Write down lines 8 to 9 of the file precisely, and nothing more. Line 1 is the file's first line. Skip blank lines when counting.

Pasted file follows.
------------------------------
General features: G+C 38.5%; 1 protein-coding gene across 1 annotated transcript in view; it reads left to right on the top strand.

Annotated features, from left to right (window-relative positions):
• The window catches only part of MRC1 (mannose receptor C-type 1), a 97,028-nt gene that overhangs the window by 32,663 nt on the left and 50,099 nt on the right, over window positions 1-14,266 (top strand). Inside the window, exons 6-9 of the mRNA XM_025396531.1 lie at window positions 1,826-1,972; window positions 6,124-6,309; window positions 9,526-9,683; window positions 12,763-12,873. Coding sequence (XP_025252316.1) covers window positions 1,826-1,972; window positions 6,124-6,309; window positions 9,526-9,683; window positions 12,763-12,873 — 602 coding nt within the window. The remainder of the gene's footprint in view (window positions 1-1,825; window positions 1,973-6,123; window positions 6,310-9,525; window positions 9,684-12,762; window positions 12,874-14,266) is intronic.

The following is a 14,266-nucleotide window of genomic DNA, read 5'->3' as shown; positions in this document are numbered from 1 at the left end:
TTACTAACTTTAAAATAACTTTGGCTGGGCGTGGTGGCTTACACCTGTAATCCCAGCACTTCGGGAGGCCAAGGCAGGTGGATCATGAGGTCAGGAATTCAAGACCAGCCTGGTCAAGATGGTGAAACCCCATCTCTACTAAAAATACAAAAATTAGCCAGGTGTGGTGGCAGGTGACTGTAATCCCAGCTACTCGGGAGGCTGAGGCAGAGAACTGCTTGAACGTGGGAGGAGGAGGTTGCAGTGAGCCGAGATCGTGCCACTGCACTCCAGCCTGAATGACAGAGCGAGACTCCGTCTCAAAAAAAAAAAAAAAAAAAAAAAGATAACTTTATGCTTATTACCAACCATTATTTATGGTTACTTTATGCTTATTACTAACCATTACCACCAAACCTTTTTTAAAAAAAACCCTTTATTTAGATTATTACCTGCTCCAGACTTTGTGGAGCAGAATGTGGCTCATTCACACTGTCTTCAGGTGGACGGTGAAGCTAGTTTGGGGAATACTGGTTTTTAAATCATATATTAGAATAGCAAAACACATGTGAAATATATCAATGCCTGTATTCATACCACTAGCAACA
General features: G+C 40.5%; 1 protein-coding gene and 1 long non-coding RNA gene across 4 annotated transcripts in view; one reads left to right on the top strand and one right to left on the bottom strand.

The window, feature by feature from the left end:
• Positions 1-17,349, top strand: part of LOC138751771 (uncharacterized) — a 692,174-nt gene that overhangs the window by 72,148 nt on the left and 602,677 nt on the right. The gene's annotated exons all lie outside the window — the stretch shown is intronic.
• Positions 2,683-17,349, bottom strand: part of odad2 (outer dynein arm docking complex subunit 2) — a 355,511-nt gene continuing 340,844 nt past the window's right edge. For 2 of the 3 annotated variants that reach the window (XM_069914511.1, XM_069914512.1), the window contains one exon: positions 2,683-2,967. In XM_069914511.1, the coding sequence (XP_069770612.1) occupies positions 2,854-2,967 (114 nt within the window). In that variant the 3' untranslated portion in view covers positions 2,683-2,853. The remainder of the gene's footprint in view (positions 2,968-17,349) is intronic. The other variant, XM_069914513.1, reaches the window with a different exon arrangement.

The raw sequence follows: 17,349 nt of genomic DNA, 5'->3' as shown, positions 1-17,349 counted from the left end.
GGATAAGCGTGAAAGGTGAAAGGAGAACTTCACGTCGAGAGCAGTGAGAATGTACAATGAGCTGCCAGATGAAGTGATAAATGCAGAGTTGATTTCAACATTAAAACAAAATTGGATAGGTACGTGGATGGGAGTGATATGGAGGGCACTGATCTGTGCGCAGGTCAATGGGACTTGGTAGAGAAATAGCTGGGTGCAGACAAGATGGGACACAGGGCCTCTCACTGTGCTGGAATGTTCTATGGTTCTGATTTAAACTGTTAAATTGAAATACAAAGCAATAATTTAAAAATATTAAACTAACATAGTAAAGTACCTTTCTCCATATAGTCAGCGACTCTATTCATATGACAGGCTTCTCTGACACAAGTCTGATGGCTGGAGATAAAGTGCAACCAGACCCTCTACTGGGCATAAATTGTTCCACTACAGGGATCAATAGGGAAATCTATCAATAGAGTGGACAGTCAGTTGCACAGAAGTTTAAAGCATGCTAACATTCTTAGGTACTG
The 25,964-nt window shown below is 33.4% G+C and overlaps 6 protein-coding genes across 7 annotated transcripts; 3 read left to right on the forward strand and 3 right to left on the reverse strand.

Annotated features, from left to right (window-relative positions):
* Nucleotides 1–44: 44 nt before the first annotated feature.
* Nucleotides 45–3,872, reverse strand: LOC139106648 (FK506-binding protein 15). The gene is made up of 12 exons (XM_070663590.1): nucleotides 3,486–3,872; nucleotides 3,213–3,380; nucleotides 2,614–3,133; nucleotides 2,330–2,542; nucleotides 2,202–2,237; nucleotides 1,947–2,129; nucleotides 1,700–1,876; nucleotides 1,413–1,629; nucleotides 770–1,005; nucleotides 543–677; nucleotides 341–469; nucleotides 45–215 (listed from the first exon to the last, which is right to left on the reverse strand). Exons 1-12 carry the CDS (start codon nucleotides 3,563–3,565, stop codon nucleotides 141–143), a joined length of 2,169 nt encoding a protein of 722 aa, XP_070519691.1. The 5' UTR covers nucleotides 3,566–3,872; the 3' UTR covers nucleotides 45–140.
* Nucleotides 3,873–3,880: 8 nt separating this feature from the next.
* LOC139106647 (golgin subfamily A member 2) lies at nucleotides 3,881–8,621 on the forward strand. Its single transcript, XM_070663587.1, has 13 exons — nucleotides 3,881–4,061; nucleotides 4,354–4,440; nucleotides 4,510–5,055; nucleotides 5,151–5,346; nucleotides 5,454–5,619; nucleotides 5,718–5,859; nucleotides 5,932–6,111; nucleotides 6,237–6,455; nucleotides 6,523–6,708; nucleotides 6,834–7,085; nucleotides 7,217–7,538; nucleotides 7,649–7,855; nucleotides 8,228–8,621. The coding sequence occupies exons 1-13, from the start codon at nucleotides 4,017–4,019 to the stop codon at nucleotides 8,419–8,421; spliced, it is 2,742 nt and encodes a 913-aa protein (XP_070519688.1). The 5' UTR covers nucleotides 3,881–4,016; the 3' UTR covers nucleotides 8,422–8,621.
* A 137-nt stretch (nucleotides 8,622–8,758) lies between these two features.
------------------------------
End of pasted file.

• Positions 1-17,349, top strand: part of LOC138751771 (uncharacterized) — a 692,174-nt gene that overhangs the window by 72,148 nt on the left and 602,677 nt on the right. The gene's annotated exons all lie outside the window — the stretch shown is intronic.
• Positions 2,683-17,349, bottom strand: part of odad2 (outer dynein arm docking complex subunit 2) — a 355,511-nt gene continuing 340,844 nt past the window's right edge. For 2 of the 3 annotated variants that reach the window (XM_069914511.1, XM_069914512.1), the window contains one exon: positions 2,683-2,967. In XM_069914511.1, the coding sequence (XP_069770612.1) occupies positions 2,854-2,967 (114 nt within the window). In that variant the 3' untranslated portion in view covers positions 2,683-2,853. The remainder of the gene's footprint in view (positions 2,968-17,349) is intronic. The other variant, XM_069914513.1, reaches the window with a different exon arrangement.